After recognition of a DSB, the kinases ataxia telangiectasia mutated (ATM) and ataxia telangiectasia and Rad3 related (ATR) phosphorylate many factors needed for DNA repair. One key phosphorylation event is the attachment of a phosphate to the histone variant H2AX near the DSB, which is then subsequently called γ-H2AX (Burma et al., 2001). This phosphorylated histone can then be recognized by tri-phosphorylated MDC1 (mediator of DNA-damage checkpoint 1), which itself recruits the ubiquitin E3 ligase RNF8 (RING finger protein 8; Stucki et al., 2005; Huen et al., 2007; Mailand et al., 2007). RNF8 can polyubiquitinate γ-H2AX with K63-linked ubiquitin with the help of the E2 protein UBC13 (ubiquitin-conjugating enzyme 13), MMS2 (ubiquitin-conjugating enzyme variant MMS2; also known as UEV1, ubiquitin E2 variant 1), and HERC2 (Hect domain and RLD 2). HERC2 probably stabilizes the RNF8–UBC13 interaction (Bekker-Jensen et al., 2010). Additionally, there seems to be a second way to ubiquitinate γ-H2AX, namely via BMI1, a member of the Polycomb group that was shown to be able to ubiquitinate γ-H2AX (Ismail et al., 2010). It was recently shown that UBC13 only acts as an E2 protein when the ubiquitin chain gets elongated (Christensen and Klevit, 2009). Therefore, RNF8 might not be involved in the initial mono-ubiquitination of γ-H2AX. It is possible that BMI1 mono-ubiquitinates γ-H2AX, whereas RNF8 elongates the ubiquitin chain. The next protein in the cascade of recruitment, RNF168 (RING finger protein 168), finds its way to ubiquitinated H2AX with the help of HERC2 and elongates the K63-linked ubiquitin chain further (Doil et al., 2009; Stewart et al., 2009; Bekker-Jensen et al., 2010). K63-linked ubiquitin chains, in contrast to K48-linked ubiquitin chains, do not target the attached protein for degradation but are, among other functions, an important signal for DNA repair. The polyubiquitination via RNF168 also requires UBC13 and MMS2. The ubiquitin chain is then recognized and bound by RAP80 via its ubiquitin interacting motif (UIMs; Kim et al., 2007). RAP80 itself interacts with ABRA1, which, in its phosphorylated form, binds to the BRCT domains of BRCA1 (Liu et al., 2007; Wang et al., 2007). Through this interaction, BRCA1 comes to be in proximity to the DSB and can exert its functions in the repair of DNA damage.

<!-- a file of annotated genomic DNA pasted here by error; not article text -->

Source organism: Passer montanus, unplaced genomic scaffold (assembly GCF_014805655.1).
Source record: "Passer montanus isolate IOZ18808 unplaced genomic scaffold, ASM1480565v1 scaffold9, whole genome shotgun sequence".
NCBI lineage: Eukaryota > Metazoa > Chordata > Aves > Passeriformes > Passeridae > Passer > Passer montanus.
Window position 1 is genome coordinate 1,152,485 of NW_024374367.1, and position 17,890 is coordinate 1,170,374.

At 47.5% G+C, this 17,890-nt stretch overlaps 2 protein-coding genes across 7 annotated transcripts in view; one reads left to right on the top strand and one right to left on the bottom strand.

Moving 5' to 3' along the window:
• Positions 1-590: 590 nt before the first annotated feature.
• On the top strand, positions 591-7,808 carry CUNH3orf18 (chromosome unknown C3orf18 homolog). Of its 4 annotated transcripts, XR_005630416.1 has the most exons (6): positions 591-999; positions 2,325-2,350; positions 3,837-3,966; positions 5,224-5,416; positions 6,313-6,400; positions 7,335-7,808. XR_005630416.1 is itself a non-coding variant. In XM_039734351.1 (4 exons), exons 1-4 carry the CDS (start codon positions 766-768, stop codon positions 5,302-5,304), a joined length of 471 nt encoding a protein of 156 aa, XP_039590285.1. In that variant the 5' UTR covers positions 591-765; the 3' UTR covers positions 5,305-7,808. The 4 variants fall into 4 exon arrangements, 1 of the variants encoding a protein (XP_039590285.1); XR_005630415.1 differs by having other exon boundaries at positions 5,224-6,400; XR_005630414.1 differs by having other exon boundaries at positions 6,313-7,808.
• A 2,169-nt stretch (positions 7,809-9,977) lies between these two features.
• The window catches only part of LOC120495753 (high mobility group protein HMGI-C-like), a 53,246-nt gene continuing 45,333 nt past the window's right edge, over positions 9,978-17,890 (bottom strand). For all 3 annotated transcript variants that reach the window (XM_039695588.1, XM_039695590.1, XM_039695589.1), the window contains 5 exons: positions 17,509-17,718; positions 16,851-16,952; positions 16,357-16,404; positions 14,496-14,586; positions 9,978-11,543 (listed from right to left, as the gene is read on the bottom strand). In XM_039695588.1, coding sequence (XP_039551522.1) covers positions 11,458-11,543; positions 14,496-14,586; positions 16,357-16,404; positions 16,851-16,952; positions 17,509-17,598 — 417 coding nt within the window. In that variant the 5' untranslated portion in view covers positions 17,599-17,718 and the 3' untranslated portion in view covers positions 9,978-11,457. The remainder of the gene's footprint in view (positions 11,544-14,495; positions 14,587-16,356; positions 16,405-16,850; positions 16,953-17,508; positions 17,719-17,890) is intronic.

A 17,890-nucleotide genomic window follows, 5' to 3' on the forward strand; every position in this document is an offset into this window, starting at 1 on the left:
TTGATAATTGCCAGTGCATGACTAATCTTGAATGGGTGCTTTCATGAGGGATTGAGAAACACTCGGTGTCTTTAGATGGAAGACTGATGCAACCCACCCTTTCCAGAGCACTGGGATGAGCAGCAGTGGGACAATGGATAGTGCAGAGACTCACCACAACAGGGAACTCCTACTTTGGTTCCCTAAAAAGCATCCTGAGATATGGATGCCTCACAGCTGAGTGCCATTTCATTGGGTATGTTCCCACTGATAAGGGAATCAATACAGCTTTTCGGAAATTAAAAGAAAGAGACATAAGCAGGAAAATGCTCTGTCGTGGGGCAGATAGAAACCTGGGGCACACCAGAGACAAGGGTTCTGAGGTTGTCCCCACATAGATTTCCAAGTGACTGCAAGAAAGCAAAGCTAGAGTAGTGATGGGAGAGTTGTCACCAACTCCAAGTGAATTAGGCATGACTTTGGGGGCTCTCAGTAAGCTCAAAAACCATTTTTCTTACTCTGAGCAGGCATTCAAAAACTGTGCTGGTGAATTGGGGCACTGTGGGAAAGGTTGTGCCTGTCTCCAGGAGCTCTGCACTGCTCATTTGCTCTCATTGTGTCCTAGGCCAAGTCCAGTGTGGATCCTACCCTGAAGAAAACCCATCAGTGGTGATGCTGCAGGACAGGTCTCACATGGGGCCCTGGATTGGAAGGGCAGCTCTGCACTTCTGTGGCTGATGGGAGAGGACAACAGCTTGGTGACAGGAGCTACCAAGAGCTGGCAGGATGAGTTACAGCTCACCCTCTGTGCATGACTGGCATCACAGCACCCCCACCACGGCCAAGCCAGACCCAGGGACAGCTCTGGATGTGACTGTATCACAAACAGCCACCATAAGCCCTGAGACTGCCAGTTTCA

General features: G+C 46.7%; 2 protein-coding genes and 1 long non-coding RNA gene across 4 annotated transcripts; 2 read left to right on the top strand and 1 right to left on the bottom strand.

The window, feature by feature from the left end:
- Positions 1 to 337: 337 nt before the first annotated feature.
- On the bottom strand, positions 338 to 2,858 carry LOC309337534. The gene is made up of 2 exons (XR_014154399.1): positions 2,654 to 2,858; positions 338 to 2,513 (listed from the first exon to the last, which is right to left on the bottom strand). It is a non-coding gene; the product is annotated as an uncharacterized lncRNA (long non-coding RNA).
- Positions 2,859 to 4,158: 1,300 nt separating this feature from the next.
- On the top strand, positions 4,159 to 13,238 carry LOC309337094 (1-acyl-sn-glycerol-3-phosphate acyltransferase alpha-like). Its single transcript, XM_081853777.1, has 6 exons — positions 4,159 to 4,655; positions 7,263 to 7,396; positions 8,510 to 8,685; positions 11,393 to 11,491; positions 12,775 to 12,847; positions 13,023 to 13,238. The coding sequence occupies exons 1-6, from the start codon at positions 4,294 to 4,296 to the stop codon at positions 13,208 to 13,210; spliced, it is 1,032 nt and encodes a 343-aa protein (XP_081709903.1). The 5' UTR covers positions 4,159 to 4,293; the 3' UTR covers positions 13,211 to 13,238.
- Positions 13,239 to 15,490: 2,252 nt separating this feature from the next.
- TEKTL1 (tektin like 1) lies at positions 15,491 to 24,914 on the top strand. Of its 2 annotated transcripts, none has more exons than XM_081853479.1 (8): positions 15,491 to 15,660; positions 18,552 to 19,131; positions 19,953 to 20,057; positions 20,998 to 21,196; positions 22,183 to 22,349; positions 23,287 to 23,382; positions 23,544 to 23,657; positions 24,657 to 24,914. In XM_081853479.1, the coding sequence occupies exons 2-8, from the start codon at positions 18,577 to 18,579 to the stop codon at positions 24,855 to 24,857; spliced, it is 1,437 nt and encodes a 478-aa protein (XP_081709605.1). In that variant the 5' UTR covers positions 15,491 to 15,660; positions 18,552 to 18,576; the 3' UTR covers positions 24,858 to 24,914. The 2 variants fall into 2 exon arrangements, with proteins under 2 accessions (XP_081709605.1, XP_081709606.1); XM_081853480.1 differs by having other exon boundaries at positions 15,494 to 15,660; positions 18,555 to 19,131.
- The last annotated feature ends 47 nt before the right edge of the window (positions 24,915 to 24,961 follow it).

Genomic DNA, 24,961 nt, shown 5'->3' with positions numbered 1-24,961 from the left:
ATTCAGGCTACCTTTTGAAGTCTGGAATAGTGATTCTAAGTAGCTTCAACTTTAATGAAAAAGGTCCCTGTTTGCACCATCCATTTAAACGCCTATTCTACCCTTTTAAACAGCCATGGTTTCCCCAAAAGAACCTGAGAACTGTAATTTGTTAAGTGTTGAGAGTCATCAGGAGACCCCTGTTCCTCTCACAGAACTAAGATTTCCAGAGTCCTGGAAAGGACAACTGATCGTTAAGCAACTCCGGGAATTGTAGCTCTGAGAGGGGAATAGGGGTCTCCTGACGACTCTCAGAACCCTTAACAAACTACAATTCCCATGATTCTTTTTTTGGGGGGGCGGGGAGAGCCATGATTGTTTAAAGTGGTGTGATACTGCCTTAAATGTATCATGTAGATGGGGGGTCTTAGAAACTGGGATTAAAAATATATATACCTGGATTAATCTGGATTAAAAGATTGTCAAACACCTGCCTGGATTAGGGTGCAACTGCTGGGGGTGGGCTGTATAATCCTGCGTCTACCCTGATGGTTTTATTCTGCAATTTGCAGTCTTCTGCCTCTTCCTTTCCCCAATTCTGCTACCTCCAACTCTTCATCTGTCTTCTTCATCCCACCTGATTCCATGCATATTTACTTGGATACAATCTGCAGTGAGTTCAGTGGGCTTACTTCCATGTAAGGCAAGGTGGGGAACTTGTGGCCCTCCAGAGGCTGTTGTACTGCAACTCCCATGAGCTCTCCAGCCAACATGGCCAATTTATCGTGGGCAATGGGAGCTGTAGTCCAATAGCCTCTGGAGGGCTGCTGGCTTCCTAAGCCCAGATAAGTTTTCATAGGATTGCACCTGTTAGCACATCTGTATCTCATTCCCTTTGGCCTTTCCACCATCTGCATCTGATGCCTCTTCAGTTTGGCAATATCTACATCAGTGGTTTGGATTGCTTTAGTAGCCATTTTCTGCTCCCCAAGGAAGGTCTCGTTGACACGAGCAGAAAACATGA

Surprisingly, we were not able to detect homologs of several important factors for the recruitment of HsBRCA1 in the Arabidopsis genome. The two RING finger proteins RNF8 and RNF168 are absent, as well as BMI1, HERC2, the ubiquitin chain recognizing RAP80 and the bridging protein ABRA1. Although we cannot exclude the possibility that the sequence conservation is too small to identify these factors in plants by bioinformatics, we favor the hypothesis that these factors are absent in the Arabidopsis genome and also in the genomes of other plants. Either non-related functional homologs exist in plants or the recruitment of the AtBRCA1–AtBARD1 heterodimer might be independent of K63-linked ubiquitin chains. The latter hypothesis raises the question of how AtBRCA1 might be recruited to sites of DNA damage in Arabidopsis. Because BRCA1 acquired a PHD domain during plant evolution, this domain might participate in the recruitment of AtBRCA1 to damaged DNA. This hypothesis is strengthened by the demonstration of the involvement of H3K4me3 in genome stability in yeast. This mark can be detected near new DSBs, and it is speculated that it has an important function in making chromatin accessible for an unobstructed DSBR (Faucher and Wellinger, 2010).
BRCA1 B and C Complexes
The BRCA1 B complex features Fanconi anemia complementation group J (FANCJ; also known as BACH1 or BRIP1) and TOPBP1 in addition to the central BRCA1/BARD1 heterodimer. Additionally, the mismatch repair proteins mutL homolog 1 (MLH1) and mutS homolog 6 (MSH6) could be coimmunoprecipitated with FANCJ (Greenberg et al., 2006). The B complex is involved in controlling the G1/S cell cycle checkpoint, as well as in removing guanine quadruplex structures and unhooking crosslinks. Thus, it can also pave the way for replication (Yu et al., 2003; Thompson and Hinz, 2009; Gong et al., 2010). MLH1 and MSH6 have already been described in Arabidopsis (Ade et al., 1999; Jean et al., 1999). Additionally, two FANCJ, but no obvious TOPBP1, homologs seem to be present in Arabidopsis (our unpublished data).